This morning, having heard the retelling of Jesus entering Jerusalem, I have to ask you – were you there?
They were marching for their lives.
So many people had gathered at the gates to enter the city. Were you one of them? The dust and the colors that swirled around as people pushed in the mob to celebrate Passover. Ahhh. How I loved the excitement, the thrill of being in the midst of the crowd. The smells of so much life, so many people, animals, food, pouring together out onto the streets was penetrating.
And then the singing began. People shouting “Hosanna! Hosanna! Blessed by the one who comes in the name of the Lord!” I had never heard such a commotion. I wasn’t sure what was going on, but I found myself drawn into the singing. “Hosanna! Hosanna!” Oh, if only the Messiah were to come into this dirty, dusty lives of ours. Even in the midst of the excitement, it is difficult for me to see were God is with us. We have so little. Our home is cobbled together and doesn’t keep out the wind when cold air swirls through. Work? Well, we do what we can. The jobs are not steady. Sometimes we work 12 hours a day. Sometimes two jobs. Sometimes three. Sometimes we can’t find work at all.
But God, God provides, and on this day, at the entrance to Jerusalem, I felt it.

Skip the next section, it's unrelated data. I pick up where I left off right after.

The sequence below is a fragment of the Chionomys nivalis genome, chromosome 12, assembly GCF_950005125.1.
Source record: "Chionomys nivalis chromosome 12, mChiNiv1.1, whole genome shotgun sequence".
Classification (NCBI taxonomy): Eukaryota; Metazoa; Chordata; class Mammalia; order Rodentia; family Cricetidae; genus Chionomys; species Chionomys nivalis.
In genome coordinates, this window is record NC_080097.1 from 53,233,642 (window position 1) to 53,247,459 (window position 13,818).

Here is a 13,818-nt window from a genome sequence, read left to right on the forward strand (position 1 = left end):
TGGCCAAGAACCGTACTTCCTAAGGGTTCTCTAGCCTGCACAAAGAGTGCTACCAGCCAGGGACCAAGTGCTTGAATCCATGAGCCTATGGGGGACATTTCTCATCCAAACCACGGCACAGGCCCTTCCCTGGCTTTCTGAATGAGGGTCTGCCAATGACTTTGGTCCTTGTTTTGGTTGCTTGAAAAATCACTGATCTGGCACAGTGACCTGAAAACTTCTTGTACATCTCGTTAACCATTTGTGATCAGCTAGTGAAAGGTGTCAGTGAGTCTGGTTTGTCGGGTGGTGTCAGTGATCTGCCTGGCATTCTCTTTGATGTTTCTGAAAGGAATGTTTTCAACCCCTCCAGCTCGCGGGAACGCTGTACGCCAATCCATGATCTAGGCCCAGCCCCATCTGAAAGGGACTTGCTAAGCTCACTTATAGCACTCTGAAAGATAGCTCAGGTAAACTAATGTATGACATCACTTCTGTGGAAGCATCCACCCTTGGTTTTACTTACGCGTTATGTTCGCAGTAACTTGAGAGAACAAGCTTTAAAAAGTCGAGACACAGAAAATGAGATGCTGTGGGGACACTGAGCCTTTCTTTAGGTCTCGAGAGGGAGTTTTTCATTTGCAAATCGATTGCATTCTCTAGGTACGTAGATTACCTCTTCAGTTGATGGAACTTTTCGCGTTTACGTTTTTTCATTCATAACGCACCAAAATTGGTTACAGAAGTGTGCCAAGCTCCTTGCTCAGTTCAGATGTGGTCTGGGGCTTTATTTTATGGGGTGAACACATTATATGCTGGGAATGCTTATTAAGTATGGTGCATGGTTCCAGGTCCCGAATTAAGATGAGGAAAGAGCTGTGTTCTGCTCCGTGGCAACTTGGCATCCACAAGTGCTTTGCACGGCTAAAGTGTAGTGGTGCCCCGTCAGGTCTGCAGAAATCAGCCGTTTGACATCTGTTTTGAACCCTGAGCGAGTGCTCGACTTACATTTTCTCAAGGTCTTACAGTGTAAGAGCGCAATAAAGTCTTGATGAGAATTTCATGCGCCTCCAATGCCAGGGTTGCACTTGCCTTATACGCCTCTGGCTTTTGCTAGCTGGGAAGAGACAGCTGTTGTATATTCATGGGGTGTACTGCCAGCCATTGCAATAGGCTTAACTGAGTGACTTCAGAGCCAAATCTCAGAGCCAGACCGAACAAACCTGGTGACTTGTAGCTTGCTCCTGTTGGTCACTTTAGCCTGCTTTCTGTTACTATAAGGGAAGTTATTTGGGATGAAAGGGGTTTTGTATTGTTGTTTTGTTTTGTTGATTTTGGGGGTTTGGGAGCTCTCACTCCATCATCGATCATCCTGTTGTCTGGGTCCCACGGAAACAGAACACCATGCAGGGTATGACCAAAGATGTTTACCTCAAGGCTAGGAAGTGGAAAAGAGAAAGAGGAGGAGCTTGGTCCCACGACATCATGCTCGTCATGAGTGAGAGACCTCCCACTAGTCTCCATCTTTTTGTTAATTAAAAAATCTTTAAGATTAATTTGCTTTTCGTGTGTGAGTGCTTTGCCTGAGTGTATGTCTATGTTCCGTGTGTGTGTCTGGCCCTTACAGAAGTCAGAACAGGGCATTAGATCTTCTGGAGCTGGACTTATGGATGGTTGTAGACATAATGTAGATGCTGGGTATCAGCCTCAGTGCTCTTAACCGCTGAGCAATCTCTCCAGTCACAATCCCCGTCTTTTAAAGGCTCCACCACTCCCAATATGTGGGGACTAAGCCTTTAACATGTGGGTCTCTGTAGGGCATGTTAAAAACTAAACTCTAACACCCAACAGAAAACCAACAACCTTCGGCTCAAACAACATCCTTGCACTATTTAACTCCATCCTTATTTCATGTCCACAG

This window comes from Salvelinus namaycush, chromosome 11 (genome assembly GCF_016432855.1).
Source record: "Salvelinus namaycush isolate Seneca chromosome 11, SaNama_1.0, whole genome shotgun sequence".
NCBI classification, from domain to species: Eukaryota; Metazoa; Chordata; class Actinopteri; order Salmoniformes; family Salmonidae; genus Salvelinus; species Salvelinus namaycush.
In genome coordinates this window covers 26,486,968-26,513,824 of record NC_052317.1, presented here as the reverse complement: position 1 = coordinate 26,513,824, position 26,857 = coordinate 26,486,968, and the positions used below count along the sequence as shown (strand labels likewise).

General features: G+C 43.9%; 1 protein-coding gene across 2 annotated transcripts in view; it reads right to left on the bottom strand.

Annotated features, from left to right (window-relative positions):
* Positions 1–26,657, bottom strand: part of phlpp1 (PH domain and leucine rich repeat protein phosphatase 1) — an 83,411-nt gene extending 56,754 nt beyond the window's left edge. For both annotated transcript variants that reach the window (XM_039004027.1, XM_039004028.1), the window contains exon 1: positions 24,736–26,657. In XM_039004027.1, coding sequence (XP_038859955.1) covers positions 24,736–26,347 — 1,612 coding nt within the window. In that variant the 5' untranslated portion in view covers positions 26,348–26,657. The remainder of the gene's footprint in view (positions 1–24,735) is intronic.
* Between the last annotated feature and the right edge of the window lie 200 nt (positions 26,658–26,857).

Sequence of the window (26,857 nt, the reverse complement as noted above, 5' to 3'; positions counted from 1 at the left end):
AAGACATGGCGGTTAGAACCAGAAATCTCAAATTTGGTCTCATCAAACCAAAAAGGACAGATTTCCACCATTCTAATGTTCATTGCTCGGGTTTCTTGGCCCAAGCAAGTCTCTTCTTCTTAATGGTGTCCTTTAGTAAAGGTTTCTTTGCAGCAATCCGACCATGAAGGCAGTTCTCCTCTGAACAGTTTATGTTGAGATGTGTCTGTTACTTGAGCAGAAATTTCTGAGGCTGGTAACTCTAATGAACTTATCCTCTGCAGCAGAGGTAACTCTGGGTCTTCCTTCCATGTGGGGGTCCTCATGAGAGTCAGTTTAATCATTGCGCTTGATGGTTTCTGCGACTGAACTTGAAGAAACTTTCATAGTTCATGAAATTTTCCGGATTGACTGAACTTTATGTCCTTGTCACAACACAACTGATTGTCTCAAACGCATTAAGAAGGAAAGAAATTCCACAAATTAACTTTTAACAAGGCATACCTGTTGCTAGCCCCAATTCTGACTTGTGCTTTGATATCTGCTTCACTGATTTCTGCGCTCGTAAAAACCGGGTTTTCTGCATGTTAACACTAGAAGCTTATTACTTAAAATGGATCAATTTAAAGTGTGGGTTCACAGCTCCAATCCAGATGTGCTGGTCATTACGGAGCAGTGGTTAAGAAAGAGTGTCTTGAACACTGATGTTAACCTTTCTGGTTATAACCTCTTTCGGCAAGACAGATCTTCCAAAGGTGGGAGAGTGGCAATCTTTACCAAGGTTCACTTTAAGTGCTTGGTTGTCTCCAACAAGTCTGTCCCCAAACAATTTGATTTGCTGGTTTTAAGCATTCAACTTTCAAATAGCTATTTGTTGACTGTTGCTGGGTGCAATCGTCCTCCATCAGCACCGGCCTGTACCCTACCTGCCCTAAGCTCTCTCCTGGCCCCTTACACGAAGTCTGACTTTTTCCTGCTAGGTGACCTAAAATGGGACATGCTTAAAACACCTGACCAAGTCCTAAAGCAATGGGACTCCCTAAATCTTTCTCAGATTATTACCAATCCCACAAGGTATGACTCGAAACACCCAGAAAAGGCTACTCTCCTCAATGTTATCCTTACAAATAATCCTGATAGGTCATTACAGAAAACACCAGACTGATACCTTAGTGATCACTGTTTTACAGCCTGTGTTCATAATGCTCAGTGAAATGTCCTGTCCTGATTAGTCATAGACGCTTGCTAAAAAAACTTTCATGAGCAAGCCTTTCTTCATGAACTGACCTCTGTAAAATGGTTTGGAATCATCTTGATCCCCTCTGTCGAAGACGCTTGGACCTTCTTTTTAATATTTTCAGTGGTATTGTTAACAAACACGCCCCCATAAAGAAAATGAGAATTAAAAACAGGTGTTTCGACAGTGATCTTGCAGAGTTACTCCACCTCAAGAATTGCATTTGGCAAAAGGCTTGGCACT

Were you there?
We were marching for our lives.
Something changed. In the singing and celebration, there was something new. A man. The crowd parted. A path for someone in power maybe a king, maybe a Temple leader, unfolded. People were singing all the louder, waving their hands, dancing in the street. “Hosanna! Hosanna! Blessed is the coming kingdom of our ancestor David! Hosanna in the highest heaven!”
What did it mean? I shouted along, but I had never witnessed such an outburst when I had visited Jerusalem in the past. Why were people making way for this man, seated on a colt? Who was he? Why were they creating a passage way for him into the city out of their coats and green branches?
On this day, at the entrance to Jerusalem, I felt God.
We were marching for our lives.
Have you been there?
I was there.
I can only tell you what I experienced. For this is my story. You will have your own story to tell. Hosanna! This is the Good News of God with us. I found myself there, at the gates, a little over 10 years ago. Not in Jerusalem, but in Juarez, Mexico. A city of 2.7 million people, more than 40% of whom live below the poverty line. There I gathered with several thousand other people to experience the Passion of Christ on Good Friday.
I was there, in the city: dusty, sweaty, and tired. A week earlier we had crossed the narrow, muddy sludge of the once mighty Rio Grande, and entered the city packed into an old, white van without air conditioning. It was hot. The roof sagged under the weight of our baggage tied to the top of the vehicle. The wheels rolled in and out of the ruts of the unpaved urban roads. Rap music swirled from the van’s radio. Now it was the end of the week of lifting cinder blocks and mixing mortar to build the walls of this new, 20 x 20 foot one-room house. There was no plumbing. No electricity. But this home was larger and sturdier than the home made of pallet boards and cardboard it replaced. It would keep out the desert dust and winds that sweep through the city. The new home stood out in the neighborhood, as this home had windows, and a door—that actually locked. Here, in the sprawling slums of Juarez, Mexico, the barren desert accentuated the poverty overwhelming the city.